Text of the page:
I was sure to contact my bank before I left the country. That's a traveling must! I told them I would be headed to the United Kingdom, Denmark, and Sweden. I was exchanging currency to have cash and Luke also has a card that gives him the ability fluidly exchange currency, so I wasn't anticipating using my card much, if at all. Still, you can never be to careful. So when I landed in Iceland for my layover, I quickly realized three things: 1) It was lunchtime. 2) I was starving. 3) I didn't have Icelandic Kroner and I hadn't told my bank I'd be in Iceland. I decided to risk it and bought lunch at a little grab-and-go in the terminal with my card. After all, it was the last day of my trip and I was headed back to the States. If my card got cancelled or was frozen, at least I'd be home and would have other means to pay for things. I definitely had some anxiety about it and it almost stopped me from buying anything. So next time when I travel to the United Kingdom, I'll be sure to include Germany and Canada when I talk to my bank since my layovers are in Munich and Toronto.

I didn't carry water at all times.

Sorry, but it's just not fashionable to attache your faded Nalgene to your cute cross body bag, am I right? But that was a huge mistake I made. I know how much water my body is used to getting throughout the day, and that's not considering walking through various European cities and raking up over 15,000 steps before dinner. Water isn't served at European restaurants like it is in the States. We were either charged for it, only given one small glass that was never refilled, or told they only sold bottled water. And most of the time we weren't even ordering other drinks. This may be TMI, but I have a history of getting UTI's while traveling because I'm not drinking enough water (in the States, it's probably because the local water isn't as good as Colorado's). Luckily I didn't get one, but I was often parched and or spending money on bottled water because my water bottle was back in the hotel. So whether it's cute or convenient or not (spoiler alert: it's neither), carry water every where you go and fill up when you can.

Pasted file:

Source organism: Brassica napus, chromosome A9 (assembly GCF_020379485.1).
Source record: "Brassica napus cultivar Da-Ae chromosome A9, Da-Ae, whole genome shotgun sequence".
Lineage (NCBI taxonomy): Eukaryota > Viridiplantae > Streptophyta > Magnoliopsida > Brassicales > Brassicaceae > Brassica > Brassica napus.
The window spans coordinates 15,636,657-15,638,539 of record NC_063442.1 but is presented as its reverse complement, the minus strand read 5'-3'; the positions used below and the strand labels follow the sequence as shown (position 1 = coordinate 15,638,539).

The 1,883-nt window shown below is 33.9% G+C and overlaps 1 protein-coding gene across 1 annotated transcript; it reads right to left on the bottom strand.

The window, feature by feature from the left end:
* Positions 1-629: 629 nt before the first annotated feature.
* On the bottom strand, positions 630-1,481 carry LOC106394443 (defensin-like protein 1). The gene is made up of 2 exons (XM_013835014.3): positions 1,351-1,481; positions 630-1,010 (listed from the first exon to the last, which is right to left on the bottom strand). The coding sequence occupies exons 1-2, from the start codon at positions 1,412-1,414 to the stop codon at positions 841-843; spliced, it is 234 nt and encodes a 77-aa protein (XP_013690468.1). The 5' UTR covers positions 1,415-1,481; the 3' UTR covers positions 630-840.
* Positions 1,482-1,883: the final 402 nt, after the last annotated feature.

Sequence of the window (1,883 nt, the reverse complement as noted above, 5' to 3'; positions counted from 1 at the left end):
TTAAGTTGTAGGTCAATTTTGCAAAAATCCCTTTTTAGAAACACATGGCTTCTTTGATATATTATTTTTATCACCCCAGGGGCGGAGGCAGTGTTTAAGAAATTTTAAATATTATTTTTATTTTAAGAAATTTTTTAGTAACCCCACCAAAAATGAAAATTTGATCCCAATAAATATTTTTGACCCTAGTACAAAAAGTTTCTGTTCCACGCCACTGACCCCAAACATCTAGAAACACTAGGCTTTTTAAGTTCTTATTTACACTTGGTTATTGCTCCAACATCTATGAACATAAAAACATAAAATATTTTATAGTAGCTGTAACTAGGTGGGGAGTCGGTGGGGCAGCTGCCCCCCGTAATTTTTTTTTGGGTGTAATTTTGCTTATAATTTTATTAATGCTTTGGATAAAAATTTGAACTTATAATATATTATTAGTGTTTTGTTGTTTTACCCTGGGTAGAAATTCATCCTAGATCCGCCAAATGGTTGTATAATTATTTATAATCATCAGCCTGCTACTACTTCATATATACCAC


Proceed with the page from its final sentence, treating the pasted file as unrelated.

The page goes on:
I second guessed what I was packing before I left.

My mission was to pack for a week in Europe during the winter in just a carry on. Mission: accomplished. But it was a tight fit. And it was a tight fit because I second-guessed myself and my plan to make a week's worth of outfits out of 10 items. I only had one item that I didn't wear, but I could have made do with leaving at least 2 others at home, including a pair of shoes. Had I wanted to get anything while abroad, I wouldn't have had room in my suitcase to bring it back to the States. In addition, I overpacked by rucksack and ended up leaving a book with Luke. (And more conveniently all of my carry on toiletries because my next trip will be back to visit him, so I won't need them in the meantime.)

I chose style over comfort.

As I just mentioned, I overpacked and took a pair of shoes I didn't need. I wore the unplanned pair on the plane, so I ended up walking around London for hours in them. A few hours in, I was sure my adorable English booties were filling with blood. (They weren't.) I relished any moment to sit down and took them off as soon as we got back in the car, subjecting Luke to the wonderful smell of my socks that I had been wearing for over 24 hours. I didn't wear those shoes again until I flew home, but my feet were sore and tender the rest of the trip. I took a pair of simple black flats that proved to be my most comfortable shoes and my beloved Everlane oxfords, that did pretty well, but I needed plasters (BandAids) for my heels thanks to my other shoes. Last time I was in England, I went for more of an athleisure look pairing my black and gold Nikes with jeans and tees. Needless to say, my feet were in much better shape. However, I've got my eye on a pair of Allbirds for a good travel investment. They're durable, comfortable, stylish, and washable.